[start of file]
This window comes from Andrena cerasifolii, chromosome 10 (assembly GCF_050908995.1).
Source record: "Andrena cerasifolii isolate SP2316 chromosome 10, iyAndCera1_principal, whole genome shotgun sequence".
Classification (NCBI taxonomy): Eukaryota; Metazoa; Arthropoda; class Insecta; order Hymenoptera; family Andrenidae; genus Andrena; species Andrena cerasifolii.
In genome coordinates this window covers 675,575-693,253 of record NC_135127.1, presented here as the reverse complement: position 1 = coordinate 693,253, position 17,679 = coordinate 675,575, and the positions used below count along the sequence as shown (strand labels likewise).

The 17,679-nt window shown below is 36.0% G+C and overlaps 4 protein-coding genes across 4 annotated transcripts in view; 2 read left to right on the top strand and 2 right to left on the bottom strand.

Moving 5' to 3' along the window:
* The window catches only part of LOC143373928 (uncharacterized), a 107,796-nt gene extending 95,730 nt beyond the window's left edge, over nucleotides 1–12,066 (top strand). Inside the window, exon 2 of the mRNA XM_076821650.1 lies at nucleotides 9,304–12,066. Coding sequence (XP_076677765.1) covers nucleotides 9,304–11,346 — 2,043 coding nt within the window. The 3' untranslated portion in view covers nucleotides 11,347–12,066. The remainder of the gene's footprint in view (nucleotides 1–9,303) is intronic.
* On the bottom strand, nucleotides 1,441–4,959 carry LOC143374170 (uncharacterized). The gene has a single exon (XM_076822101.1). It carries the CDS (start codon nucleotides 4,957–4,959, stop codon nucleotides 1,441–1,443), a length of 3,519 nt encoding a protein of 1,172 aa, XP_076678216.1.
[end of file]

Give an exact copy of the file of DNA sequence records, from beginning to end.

This window comes from Andrena cerasifolii, chromosome 10 (assembly GCF_050908995.1).
Source record: "Andrena cerasifolii isolate SP2316 chromosome 10, iyAndCera1_principal, whole genome shotgun sequence".
Classification (NCBI taxonomy): Eukaryota; Metazoa; Arthropoda; class Insecta; order Hymenoptera; family Andrenidae; genus Andrena; species Andrena cerasifolii.
In genome coordinates this window covers 675,575-693,253 of record NC_135127.1, presented here as the reverse complement: position 1 = coordinate 693,253, position 17,679 = coordinate 675,575, and the positions used below count along the sequence as shown (strand labels likewise).

The 17,679-nt window shown below is 36.0% G+C and overlaps 4 protein-coding genes across 4 annotated transcripts in view; 2 read left to right on the top strand and 2 right to left on the bottom strand.

Moving 5' to 3' along the window:
* The window catches only part of LOC143373928 (uncharacterized), a 107,796-nt gene extending 95,730 nt beyond the window's left edge, over nucleotides 1–12,066 (top strand). Inside the window, exon 2 of the mRNA XM_076821650.1 lies at nucleotides 9,304–12,066. Coding sequence (XP_076677765.1) covers nucleotides 9,304–11,346 — 2,043 coding nt within the window. The 3' untranslated portion in view covers nucleotides 11,347–12,066. The remainder of the gene's footprint in view (nucleotides 1–9,303) is intronic.
* On the bottom strand, nucleotides 1,441–4,959 carry LOC143374170 (uncharacterized). The gene has a single exon (XM_076822101.1). It carries the CDS (start codon nucleotides 4,957–4,959, stop codon nucleotides 1,441–1,443), a length of 3,519 nt encoding a protein of 1,172 aa, XP_076678216.1.